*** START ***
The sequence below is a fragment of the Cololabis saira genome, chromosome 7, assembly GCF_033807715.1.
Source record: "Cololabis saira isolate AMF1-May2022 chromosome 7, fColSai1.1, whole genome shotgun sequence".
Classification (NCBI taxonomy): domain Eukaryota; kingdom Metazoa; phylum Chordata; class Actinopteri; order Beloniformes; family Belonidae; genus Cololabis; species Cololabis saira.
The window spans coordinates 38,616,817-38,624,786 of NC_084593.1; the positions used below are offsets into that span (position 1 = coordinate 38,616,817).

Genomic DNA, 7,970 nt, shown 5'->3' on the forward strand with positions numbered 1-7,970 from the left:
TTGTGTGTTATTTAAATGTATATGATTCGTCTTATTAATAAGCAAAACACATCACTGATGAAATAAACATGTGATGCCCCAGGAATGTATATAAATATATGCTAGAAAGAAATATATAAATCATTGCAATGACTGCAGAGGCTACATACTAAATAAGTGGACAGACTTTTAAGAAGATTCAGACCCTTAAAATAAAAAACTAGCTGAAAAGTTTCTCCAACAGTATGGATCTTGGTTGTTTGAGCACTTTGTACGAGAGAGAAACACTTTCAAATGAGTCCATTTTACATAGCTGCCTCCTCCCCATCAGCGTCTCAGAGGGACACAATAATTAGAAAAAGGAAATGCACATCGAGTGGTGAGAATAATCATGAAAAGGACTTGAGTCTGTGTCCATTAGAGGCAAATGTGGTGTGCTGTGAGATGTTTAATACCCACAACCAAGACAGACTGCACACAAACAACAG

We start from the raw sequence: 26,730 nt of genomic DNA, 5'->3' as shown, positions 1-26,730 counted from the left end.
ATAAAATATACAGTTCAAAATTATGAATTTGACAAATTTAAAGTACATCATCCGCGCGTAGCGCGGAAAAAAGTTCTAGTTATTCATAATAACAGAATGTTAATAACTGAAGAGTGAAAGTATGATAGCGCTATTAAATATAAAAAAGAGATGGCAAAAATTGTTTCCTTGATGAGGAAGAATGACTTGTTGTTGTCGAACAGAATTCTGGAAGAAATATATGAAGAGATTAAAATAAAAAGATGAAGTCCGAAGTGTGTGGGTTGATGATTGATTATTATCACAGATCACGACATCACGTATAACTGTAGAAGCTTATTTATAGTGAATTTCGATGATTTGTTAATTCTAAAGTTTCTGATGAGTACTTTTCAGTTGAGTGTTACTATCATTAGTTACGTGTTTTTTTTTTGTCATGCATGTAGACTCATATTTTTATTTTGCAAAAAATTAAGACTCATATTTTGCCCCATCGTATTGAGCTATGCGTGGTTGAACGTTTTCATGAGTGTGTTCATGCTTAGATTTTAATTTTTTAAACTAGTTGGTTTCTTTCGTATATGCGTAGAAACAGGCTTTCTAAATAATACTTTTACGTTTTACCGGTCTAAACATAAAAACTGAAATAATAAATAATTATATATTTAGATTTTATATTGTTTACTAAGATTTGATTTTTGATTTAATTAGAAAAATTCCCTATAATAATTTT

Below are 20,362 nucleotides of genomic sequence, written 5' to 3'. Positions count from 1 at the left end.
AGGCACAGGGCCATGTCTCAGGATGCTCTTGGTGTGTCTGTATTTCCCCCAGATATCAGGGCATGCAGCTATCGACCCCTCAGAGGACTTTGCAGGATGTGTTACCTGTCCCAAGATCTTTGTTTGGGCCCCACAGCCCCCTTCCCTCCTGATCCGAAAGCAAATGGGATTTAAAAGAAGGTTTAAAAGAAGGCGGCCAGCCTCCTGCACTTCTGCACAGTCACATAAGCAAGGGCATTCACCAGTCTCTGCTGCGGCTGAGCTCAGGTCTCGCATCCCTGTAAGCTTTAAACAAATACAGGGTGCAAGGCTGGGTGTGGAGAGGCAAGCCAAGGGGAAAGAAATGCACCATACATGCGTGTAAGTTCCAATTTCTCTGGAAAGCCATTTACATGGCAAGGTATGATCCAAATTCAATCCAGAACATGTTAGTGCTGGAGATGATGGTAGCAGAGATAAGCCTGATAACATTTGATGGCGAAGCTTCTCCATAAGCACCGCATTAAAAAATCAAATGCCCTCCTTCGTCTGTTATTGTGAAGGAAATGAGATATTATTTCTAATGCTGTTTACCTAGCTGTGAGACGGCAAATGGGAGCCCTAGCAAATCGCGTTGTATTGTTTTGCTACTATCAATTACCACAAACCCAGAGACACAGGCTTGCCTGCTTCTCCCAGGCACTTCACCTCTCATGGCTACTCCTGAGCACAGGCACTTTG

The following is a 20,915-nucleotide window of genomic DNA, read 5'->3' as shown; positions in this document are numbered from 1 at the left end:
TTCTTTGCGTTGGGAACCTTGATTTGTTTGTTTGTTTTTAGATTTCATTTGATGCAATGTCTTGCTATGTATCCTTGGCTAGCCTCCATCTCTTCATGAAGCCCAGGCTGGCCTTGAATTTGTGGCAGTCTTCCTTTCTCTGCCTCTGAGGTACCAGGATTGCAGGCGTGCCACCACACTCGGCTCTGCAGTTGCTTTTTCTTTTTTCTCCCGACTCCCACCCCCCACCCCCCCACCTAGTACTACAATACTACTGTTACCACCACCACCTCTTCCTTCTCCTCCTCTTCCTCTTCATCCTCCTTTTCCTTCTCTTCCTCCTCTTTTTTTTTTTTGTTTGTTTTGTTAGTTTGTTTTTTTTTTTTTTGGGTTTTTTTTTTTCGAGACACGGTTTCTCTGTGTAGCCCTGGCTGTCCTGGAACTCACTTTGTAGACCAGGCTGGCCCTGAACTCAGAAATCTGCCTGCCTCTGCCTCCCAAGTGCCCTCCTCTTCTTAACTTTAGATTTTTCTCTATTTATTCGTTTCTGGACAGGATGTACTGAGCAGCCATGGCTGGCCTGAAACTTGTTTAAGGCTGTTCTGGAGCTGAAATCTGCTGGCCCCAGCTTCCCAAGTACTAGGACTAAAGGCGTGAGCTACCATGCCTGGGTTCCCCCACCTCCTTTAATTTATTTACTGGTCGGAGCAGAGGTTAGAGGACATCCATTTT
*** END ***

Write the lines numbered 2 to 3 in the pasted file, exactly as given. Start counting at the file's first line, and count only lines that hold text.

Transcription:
Source record: "Cololabis saira isolate AMF1-May2022 chromosome 7, fColSai1.1, whole genome shotgun sequence".
Classification (NCBI taxonomy): domain Eukaryota; kingdom Metazoa; phylum Chordata; class Actinopteri; order Beloniformes; family Belonidae; genus Cololabis; species Cololabis saira.